In the second paper, Radford and colleagues focused on what prompts amyloidogenic proteins to assume their toxic forms. The authors used β2-microglobulin, which is part of the Class I major histocompatibility complex (MHC-I) and forms amyloid deposits if not properly cleared by the kidney, as when people are on dialysis. These deposits contain a truncated form of β2-microglobulin called ΔN6 that lacks six N-terminal amino acids and is highly amyloidogenic. First author Timo Eichner began by analyzing the structure of ΔN6, finding that in the amyloid form, the peptide bond at proline32 was changed from a cis to a trans configuration. This small change led to widespread repacking of the hydrophobic core of the protein, altering surface charges and making the protein more sticky and aggregation-prone. The missing N-terminal region normally serves to lock the protein into its native structure and preserve the cis bond, the authors conclude. This is the first description of the atomic-resolution structure of ΔN6, points out Lila Gierasch of the University of Massachusetts, Amherst, in an accompanying commentary.
Eichner and colleagues next wondered how native β2-microglobulin might change into an aggregation-prone state. They found that adding even 1 percent ΔN6 to a β2-microglobulin solution catalyzed the assembly of all the native protein into amyloid fibrils over a period of several weeks. Amyloid conversion occurred by collision; when a misfolded protein bumped into a native protein in just the right orientation, Radford said, the native protein reorganized into the toxic conformation. NMR measurements revealed that the contact caused the AB-loop (residues 13-22) of β2-microglobulin to relax. This in turn displaced a strand from the protein’s β sandwich structure, allowing the proline32 bond to flip into the trans conformation. In ongoing studies, Radford said, they hope to further elucidate the exact mechanism by which ΔN6 promotes this change. The reaction occurred more quickly under mildly acidic conditions, which the authors traced to the effect of a histidine residue picking up a proton. This positive charge destabilized the protein and made the alternate, amyloidogenic shape more favorable.
“We learned that proteins can change their conformation on a collision, and that very subtle changes such as picking up a proton or isomerizing a single bond is enough to cause the conversion,” Radford said. Next, they would like to use the methods they have developed to look at later steps in the aggregation pathway, Radford said. Knowing the mechanisms behind aggregation might provide clues as to how to prevent it, Radford suggested, for example, by designing small molecules to inhibit the initial conformational change.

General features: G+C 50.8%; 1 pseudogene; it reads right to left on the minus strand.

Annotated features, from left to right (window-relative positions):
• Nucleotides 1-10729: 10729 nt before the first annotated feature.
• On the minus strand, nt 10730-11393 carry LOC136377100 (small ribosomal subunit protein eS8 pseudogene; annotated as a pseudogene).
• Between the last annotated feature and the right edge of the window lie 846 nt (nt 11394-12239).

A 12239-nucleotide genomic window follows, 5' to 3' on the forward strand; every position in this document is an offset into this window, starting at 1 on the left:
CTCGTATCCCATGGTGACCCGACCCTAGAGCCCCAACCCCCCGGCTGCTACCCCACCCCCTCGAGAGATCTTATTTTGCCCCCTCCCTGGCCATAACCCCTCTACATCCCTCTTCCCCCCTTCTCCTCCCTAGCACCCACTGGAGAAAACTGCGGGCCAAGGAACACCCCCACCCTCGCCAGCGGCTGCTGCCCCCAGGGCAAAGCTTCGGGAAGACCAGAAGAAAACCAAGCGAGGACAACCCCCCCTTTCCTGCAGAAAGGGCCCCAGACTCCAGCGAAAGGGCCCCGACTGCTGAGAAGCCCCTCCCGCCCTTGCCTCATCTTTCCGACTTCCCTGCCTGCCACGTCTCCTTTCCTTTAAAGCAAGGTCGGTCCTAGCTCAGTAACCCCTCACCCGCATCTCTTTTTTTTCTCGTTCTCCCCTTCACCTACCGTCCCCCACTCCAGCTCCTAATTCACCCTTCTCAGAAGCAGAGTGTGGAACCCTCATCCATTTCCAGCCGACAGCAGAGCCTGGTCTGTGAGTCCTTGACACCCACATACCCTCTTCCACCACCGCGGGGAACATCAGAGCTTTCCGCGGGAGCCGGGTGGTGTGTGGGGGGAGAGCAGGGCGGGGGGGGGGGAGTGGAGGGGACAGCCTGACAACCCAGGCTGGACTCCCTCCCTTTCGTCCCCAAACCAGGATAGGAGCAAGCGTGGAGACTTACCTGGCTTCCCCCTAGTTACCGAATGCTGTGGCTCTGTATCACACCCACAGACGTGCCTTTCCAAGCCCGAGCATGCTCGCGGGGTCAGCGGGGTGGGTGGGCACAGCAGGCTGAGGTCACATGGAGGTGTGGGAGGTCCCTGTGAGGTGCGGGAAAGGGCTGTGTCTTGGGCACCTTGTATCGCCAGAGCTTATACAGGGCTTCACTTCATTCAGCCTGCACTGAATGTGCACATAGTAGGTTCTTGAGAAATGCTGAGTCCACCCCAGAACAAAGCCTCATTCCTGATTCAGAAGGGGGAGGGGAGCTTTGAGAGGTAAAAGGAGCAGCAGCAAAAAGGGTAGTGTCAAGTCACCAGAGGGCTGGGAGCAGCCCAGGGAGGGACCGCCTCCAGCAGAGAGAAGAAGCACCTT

It is not clear if a similar mechanism occurs in Aβ aggregation, Radford said, as unlike β2-microglobulin, Aβ does not start as a folded protein. Nonetheless, the basic finding that subtle changes in shape can have dramatic effects on aggregation might well hold for Aβ, Radford speculated. In addition, the research suggests that, “Potentially any protein in a dangerous conformation could convert an innocuous protein,” Radford said. “Catalytic conversion could be a general phenomenon in amyloidosis.” If true, this might provide a mechanism for the emerging data that Aβ can spread in a prion-like way through the brain (see ARF related news story on Eisele et al., 2009). In other words, just as 1 percent ΔN6 sets off aggregation in a β2-microglobulin solution, a minor increase in the concentration of Aβ42 might trigger fibril formation in the brain.—Madolyn Bowman Rogers.
Streltsov VA, Varghese JN, Masters CL, Nuttall SD. Crystal structure of the amyloid-β p3 fragment provides a model for oligomer formation in Alzheimer’s disease. J Neurosci. 2011 Jan 26;31(4):1419-26. Abstract
Eichner T, Kalverda AP, Thompson GS, Homans SW, Radford SE. Conformational conversion during amyloid formation at atomic resolution. Mol Cell. 2011 Jan 21;41(2):161-72. Abstract
Gierasch LM. How one bad protein spoils the barrel: Structural details of β(2)-microglobulin amyloidogenicity. Mol Cell. 2011 Jan 21;41(2):129-31. Abstract